This article was written by Thomas J. Brown Jr.
Pete Alonso did not have a guaranteed spot on the Mets roster in 2019 spring training. There were questions about his ability to play defense. At the time, he said, “The only thing I can control is with my own two hands: hit the ball, playing good defense. That’s all I can do. Whatever happens, happens.”1
The Mets had the option to hold Alonso back for contract reasons. Doing so would have kept him under contract for an extra year. But when he hit .352 with 4 home runs and 11 RBIs in spring-training games, the Mets announced that he would make the roster. When he was given the news, he said, “This is my livelihood, my life’s work, and to get the thumbs-up, you’re a big leaguer, that’s surreal.”2
Alonso did not disappoint the Mets or the fans. He smashed nine home runs in the first month of play, hit another 10 in May, nine in June, six in July, and eight more in August. He showed that he belonged in the major leagues when he won the Home Run Derby in July. On August 27 Alonso became the Mets’ single-season home run leader when he hit his 42nd against the Cubs, surpassing Carlos Beltran and Todd Hundley.
With the baseball world watching, Alonso on September 27 homered against Atlanta, tying Aaron Judge’s record for most home runs by a rookie. He hit Dallas Keuchel’s fastball over the left-field fence, bringing the crowd of 26,264 to their feet. After the game, Alonso said, “I think of old-timey guys like Lou Gehrig, Babe Ruth, and Barry Bonds. To think as a rookie I hit more homers than everyone except for one guy, it’s nuts. It’s crazy.”3
The Mets faced the Braves again on the 28th. Steve Matz took the mound for the Mets. Matz entered the game with a 10-10 record and a 4.37 ERA. He had lost his previous two games and was looking to finish his season on a positive note.
After a 1-2-3 first, Matz struggled in the second. With one out, he walked Nick Markakis and then moved him to second on a wild pitch. After striking out Adam Duvall, he walked Brian McCann. Another wild pitch moved both baserunners into scoring position. An intentional walk to Billy Hamilton loaded the bases, and Matz got out of the jam by striking out pitcher Mike Foltynewicz.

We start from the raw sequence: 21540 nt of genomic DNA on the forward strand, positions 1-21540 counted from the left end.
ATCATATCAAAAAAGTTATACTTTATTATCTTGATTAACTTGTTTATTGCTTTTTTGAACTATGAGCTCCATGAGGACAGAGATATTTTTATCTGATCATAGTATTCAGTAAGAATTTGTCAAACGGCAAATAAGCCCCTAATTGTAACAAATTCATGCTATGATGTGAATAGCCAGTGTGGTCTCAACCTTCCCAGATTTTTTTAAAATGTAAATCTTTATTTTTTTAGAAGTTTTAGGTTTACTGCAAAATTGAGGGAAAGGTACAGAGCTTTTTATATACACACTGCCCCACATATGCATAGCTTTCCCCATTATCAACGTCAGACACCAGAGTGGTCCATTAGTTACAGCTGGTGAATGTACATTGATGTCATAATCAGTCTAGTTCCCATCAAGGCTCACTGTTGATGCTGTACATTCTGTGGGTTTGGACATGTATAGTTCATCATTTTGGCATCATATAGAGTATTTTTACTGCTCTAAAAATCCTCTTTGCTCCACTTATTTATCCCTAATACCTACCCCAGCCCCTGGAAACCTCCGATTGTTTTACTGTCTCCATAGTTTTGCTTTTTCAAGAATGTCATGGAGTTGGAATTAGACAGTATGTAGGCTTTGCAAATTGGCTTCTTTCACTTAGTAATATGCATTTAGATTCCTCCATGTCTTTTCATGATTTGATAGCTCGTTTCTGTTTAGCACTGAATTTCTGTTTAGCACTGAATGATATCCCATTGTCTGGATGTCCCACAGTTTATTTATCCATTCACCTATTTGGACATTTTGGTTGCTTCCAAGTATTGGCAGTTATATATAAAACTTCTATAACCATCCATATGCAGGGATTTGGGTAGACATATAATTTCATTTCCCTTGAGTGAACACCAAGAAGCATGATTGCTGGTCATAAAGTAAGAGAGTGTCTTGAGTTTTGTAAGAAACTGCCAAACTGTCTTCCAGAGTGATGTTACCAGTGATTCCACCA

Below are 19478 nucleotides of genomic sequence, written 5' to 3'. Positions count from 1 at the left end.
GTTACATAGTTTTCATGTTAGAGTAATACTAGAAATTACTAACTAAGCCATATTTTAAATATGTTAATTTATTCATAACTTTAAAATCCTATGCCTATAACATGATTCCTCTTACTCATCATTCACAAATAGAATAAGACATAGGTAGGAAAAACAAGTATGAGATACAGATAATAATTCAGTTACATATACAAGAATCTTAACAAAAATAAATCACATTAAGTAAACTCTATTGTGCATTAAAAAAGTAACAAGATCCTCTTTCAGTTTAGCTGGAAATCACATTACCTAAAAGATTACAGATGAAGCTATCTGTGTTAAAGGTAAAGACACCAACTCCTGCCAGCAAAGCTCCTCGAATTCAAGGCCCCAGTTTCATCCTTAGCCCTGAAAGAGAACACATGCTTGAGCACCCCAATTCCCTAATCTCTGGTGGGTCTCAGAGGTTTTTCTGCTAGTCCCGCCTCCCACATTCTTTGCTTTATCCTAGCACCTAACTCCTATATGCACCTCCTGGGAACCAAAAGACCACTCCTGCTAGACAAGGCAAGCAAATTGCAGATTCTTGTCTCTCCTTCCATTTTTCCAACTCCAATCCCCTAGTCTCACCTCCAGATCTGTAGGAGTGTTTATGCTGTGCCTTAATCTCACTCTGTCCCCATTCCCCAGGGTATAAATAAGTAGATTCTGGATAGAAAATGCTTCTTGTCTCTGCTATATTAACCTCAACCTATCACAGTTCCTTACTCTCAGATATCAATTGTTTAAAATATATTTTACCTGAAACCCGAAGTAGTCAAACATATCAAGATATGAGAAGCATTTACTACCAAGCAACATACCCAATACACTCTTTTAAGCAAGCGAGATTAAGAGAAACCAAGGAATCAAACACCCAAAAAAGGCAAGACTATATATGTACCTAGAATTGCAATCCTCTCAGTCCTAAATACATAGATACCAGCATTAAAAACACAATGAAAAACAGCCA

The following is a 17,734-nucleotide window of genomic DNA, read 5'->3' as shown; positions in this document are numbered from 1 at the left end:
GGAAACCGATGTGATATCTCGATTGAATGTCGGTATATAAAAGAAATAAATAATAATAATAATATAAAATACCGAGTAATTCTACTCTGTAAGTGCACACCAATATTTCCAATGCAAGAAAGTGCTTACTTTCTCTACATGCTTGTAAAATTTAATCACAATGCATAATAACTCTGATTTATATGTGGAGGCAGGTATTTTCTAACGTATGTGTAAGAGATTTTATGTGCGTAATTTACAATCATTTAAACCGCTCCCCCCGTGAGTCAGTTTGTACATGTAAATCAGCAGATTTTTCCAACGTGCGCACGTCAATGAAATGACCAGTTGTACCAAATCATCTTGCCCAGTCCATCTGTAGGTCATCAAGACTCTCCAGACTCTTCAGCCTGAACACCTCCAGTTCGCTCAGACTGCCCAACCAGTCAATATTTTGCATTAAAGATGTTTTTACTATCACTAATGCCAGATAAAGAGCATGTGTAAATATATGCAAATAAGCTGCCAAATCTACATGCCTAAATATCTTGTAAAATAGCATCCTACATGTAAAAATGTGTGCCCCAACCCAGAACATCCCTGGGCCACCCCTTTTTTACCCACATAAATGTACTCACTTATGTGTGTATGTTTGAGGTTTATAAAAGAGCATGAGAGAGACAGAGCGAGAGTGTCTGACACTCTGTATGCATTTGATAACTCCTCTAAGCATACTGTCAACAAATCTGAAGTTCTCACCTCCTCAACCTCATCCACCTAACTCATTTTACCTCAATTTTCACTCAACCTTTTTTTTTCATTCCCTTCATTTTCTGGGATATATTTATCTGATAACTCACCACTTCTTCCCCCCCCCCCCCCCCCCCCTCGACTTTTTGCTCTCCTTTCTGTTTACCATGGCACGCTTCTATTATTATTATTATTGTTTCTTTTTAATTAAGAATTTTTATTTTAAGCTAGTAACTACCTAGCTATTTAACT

Foltynewicz had won his last four starts to raise his record to 8-5 after spending the month of July in the minors. He returned in August and pitched well enough to lower his ERA from 6.37 to 4.46.
Foltynewicz made it through the first two innings without allowing a hit. The only baserunner was J.D. Davis. who walked in the second.
The Mets batters caught up with Foltynewicz in the third. Todd Frazier led off with a single and moved to second on a wild pitch. With two strikes against him, Rene Rivera hit a fastball over the left-field wall to give the Mets a 2-0 lead.
Foltynewicz retired Matz on a lineout to right field and struck out Brandon Nimmo. Now he faced Alonso. He had struck him out in the first inning. This time Alonso “rerouted a two-seam fastball into the center-field bleachers”4 to give the Mets a three-run lead.
As the ball sailed toward the fence, Alonso dropped his bat and admired it. He walked for a few steps as he waited to see where it would land. Atlanta center fielder Hamilton leapt at the wall but he had no chance. “After I hit it, I just wanted to see it, enjoy the moment a little bit,” Alonso said.5 The theme from The Natural played as he rounded the bases.
Alonso had mashed his first career homer on April 1 against Miami. His teammates covered him in raw eggs, flour, soap, mouthwash, and whatever else they could find on that day. “Fifty-two later, it’s crazy,” he said. “That seems like forever ago.”6
When Alonso crossed home plate, Robinson Canó greeted him with a big hug as the rest of the Mets poured out of the dugout. Alonso faced the crowd and then raised his hands to the sky. Citi Field roared. “It’s like he never lets you down,” said Mets manager Mickey Calloway.7